Source For more posts like this, follow Ultrafacts

THE BEGINNINGS OF KAWAII

No, no, you have no idea. It actually IS the beginning of the whole so-called “kawaii culture”. And it started because girls started using mechanical pencils, which provided fine handwriting. After being banished (more precisely, during the 80s), this kind of writing started being used in products like magazines and make-up. And, during this time, icons we usually associate with the whole kawaii industry (like the characters from Sanrio) came to life too.

And what many people don’t realize is that this subculture was born as a way for young girls to express themselves in their own way. And it was also used as something against the adult life and the traditional culture, often seen as dull and boring and oppressive. By embracing cuteness, these young girls (and adult women, after a while) were showing non-conformation with the current standards.

So yep. Kawaii is important, and it all started with cute, simple handwritting a few hearts and cat faces in some girls’ school notebooks <3


!!!!!

NO OK THIS IS SO IMPORTANT!

This is also how the kawaii fashions started! Girls began dressing in cute and off beat styles for themsleves, they were criticized by adult figures telling them “you’ll never find a husband if you dress that way!” to which they began to reply “Good!”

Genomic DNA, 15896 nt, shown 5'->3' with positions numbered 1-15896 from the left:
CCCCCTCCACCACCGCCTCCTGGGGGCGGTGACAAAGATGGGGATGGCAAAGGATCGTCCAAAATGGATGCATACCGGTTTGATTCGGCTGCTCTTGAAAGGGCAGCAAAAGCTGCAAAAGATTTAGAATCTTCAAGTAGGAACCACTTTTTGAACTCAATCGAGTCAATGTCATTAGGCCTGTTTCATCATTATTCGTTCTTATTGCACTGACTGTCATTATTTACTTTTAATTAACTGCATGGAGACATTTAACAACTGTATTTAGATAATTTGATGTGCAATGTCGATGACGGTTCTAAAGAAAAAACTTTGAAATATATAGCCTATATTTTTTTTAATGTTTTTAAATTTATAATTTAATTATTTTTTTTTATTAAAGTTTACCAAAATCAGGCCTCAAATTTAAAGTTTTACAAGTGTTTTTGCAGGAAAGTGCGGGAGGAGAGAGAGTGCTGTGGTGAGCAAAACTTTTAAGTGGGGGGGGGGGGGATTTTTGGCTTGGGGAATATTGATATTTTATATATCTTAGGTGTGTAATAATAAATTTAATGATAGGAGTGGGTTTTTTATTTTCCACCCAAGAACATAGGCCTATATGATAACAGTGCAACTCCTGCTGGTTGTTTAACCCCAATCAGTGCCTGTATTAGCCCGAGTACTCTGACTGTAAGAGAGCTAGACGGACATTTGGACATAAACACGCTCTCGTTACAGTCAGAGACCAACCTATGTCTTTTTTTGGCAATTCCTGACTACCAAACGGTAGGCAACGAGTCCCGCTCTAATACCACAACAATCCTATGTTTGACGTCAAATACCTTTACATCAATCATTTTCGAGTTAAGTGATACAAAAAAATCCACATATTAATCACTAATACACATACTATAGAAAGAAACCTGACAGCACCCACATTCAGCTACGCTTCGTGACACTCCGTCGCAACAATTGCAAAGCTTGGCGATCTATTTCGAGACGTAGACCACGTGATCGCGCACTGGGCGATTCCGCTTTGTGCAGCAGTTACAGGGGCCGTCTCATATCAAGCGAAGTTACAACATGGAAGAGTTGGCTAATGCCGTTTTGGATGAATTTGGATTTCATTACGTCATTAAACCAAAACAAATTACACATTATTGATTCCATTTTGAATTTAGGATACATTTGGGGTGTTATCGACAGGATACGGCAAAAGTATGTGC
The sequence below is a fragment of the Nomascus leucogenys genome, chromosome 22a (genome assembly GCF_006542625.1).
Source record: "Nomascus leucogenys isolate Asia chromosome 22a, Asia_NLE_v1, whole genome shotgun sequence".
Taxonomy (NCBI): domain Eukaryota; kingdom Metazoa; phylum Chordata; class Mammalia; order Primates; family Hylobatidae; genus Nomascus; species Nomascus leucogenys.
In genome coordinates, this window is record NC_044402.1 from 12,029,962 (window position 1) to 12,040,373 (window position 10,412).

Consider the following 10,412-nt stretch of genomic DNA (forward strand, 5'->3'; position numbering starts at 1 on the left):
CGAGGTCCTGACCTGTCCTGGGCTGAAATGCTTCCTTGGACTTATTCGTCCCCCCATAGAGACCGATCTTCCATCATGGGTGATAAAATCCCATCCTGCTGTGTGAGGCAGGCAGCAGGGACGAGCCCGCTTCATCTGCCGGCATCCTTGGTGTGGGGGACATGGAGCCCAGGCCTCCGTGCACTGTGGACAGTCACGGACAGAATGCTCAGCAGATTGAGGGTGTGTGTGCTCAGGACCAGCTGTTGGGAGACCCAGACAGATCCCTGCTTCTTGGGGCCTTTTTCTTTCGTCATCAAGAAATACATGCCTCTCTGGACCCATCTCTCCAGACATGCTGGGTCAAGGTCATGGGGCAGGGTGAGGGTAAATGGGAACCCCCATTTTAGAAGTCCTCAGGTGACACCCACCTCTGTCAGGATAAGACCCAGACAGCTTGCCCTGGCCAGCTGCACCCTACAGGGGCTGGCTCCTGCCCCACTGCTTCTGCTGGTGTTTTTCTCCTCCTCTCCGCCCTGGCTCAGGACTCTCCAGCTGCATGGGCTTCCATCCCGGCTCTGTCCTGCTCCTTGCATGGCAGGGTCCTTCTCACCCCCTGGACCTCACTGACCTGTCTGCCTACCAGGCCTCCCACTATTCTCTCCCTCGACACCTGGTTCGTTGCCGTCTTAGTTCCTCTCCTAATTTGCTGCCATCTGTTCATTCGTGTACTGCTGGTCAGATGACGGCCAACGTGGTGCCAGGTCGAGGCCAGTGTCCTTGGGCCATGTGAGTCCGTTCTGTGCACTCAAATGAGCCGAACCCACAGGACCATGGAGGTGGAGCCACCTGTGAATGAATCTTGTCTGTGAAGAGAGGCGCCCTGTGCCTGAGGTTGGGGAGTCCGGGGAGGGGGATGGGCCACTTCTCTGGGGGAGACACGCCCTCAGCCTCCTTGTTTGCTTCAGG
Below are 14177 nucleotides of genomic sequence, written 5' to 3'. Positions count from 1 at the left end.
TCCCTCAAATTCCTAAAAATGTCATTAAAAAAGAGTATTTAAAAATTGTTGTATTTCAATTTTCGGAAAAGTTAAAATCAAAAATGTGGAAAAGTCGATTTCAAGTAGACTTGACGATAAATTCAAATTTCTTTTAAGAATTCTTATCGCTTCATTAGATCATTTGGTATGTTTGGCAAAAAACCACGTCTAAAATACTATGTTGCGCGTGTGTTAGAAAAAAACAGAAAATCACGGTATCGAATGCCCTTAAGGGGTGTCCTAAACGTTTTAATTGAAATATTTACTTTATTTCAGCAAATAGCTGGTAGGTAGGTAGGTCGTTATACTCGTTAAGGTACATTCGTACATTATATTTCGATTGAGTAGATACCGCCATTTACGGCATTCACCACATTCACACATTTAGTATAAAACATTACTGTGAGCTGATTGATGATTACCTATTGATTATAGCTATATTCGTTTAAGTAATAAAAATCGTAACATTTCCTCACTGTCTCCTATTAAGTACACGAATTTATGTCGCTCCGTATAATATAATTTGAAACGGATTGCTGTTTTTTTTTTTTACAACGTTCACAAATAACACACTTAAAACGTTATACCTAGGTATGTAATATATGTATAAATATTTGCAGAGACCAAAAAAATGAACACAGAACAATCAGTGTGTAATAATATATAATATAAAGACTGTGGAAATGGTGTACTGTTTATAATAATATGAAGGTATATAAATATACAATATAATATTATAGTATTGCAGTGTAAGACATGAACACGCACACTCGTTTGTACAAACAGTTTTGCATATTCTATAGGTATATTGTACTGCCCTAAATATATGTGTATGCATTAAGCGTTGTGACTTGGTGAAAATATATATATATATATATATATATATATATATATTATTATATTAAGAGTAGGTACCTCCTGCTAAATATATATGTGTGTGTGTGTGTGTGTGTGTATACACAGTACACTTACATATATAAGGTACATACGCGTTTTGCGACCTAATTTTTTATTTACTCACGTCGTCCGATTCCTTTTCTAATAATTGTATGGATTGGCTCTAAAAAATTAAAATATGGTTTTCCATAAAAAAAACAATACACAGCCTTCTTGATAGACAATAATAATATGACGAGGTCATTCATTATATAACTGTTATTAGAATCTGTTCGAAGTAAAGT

All the japanese subcultures and fashions that evolved out of this became a rebellion to tradition and the starch gender roles and expectations the adults were forcing on the younger generations. As early as the 70s and still to this day you’ll see an emphasis on child-like fashion and themes in more kawaii styles and the dismissal of the male gaze with styles like lolita (a lot of western people assume lolita is somehow sexual due to the name of the fashion, but ask any japanese lolita and they will tell you that men hate the style and find it unattractive which is sometimes a large reason they gravitate towards the style - they can express their femininity and individuality while remaining independent and without the pressure to appeal to men)

Its so so so important to understand the hyper cute and ‘odd’ fashions of Japanese girls carry such a huge message of feminism and reclaiming of their own lives.   

(via gallifreyglo)

mangomamita:

also this is my favorite vine

(via siouzie)

  • me when it starts getting cloudy: yeees
  • me when it starts raining: yeeeEEEEEEEEEEEEESSSS
thedirtyoldgentleman:

arjuna-vallabha:

Zeus hurling thunderbolts. Archaic statue

Why is Zeus throwing buttplugs?

Hello, he&#8217;s Zeus! Actually, that&#8217;s how they depicted thunderbolts in art back then, not the thin, jagged rods we show in art.

thedirtyoldgentleman:

arjuna-vallabha:

Zeus hurling thunderbolts. Archaic statue

Why is Zeus throwing buttplugs?

Hello, he’s Zeus! Actually, that’s how they depicted thunderbolts in art back then, not the thin, jagged rods we show in art.

fiftythreecrimes:

cubebreaker:

Thanks to the recent addition of their own 21x41ft pool, dogs at Lucky Puppy in Maybee, Michigan got to have their very own doggy pool party.

when I die this better be what heaven looks like tbh

(via thedirtyoldgentleman)